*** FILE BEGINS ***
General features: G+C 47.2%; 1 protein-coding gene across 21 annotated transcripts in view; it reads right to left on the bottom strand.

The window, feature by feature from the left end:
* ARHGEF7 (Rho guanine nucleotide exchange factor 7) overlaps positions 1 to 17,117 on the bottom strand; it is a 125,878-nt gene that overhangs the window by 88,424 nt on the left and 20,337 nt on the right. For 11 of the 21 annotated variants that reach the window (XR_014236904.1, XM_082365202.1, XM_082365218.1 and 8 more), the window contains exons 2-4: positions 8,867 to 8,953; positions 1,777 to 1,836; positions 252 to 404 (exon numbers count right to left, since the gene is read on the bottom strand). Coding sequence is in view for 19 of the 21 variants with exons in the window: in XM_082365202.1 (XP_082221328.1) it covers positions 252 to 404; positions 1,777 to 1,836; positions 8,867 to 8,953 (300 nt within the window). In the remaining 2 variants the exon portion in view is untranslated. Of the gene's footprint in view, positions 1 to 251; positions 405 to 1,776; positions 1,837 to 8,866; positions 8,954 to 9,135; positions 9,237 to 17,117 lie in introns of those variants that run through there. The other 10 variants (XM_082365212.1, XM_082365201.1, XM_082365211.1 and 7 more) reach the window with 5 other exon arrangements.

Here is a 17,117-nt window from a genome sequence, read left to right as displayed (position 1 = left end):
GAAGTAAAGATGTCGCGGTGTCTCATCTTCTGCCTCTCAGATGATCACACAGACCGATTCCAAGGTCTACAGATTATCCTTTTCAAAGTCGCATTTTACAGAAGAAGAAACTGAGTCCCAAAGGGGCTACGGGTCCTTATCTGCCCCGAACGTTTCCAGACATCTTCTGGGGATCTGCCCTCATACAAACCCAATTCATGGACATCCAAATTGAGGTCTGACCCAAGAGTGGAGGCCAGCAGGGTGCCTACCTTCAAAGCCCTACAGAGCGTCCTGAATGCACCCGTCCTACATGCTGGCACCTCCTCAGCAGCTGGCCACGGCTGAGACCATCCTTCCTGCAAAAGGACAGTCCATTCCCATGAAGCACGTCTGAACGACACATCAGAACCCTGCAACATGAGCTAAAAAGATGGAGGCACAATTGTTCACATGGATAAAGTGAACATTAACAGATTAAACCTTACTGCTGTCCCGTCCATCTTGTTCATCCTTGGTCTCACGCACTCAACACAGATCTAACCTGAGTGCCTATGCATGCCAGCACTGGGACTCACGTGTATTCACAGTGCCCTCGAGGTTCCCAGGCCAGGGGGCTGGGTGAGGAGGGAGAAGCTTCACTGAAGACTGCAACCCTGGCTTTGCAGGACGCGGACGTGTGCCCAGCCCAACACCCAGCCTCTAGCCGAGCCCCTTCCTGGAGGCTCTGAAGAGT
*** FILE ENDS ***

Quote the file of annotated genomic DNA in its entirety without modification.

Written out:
General features: G+C 47.2%; 1 protein-coding gene across 21 annotated transcripts in view; it reads right to left on the bottom strand.

The window, feature by feature from the left end:
* ARHGEF7 (Rho guanine nucleotide exchange factor 7) overlaps positions 1 to 17,117 on the bottom strand; it is a 125,878-nt gene that overhangs the window by 88,424 nt on the left and 20,337 nt on the right. For 11 of the 21 annotated variants that reach the window (XR_014236904.1, XM_082365202.1, XM_082365218.1 and 8 more), the window contains exons 2-4: positions 8,867 to 8,953; positions 1,777 to 1,836; positions 252 to 404 (exon numbers count right to left, since the gene is read on the bottom strand). Coding sequence is in view for 19 of the 21 variants with exons in the window: in XM_082365202.1 (XP_082221328.1) it covers positions 252 to 404; positions 1,777 to 1,836; positions 8,867 to 8,953 (300 nt within the window). In the remaining 2 variants the exon portion in view is untranslated. Of the gene's footprint in view, positions 1 to 251; positions 405 to 1,776; positions 1,837 to 8,866; positions 8,954 to 9,135; positions 9,237 to 17,117 lie in introns of those variants that run through there. The other 10 variants (XM_082365212.1, XM_082365201.1, XM_082365211.1 and 7 more) reach the window with 5 other exon arrangements.

Here is a 17,117-nt window from a genome sequence, read left to right as displayed (position 1 = left end):
GAAGTAAAGATGTCGCGGTGTCTCATCTTCTGCCTCTCAGATGATCACACAGACCGATTCCAAGGTCTACAGATTATCCTTTTCAAAGTCGCATTTTACAGAAGAAGAAACTGAGTCCCAAAGGGGCTACGGGTCCTTATCTGCCCCGAACGTTTCCAGACATCTTCTGGGGATCTGCCCTCATACAAACCCAATTCATGGACATCCAAATTGAGGTCTGACCCAAGAGTGGAGGCCAGCAGGGTGCCTACCTTCAAAGCCCTACAGAGCGTCCTGAATGCACCCGTCCTACATGCTGGCACCTCCTCAGCAGCTGGCCACGGCTGAGACCATCCTTCCTGCAAAAGGACAGTCCATTCCCATGAAGCACGTCTGAACGACACATCAGAACCCTGCAACATGAGCTAAAAAGATGGAGGCACAATTGTTCACATGGATAAAGTGAACATTAACAGATTAAACCTTACTGCTGTCCCGTCCATCTTGTTCATCCTTGGTCTCACGCACTCAACACAGATCTAACCTGAGTGCCTATGCATGCCAGCACTGGGACTCACGTGTATTCACAGTGCCCTCGAGGTTCCCAGGCCAGGGGGCTGGGTGAGGAGGGAGAAGCTTCACTGAAGACTGCAACCCTGGCTTTGCAGGACGCGGACGTGTGCCCAGCCCAACACCCAGCCTCTAGCCGAGCCCCTTCCTGGAGGCTCTGAAGAGT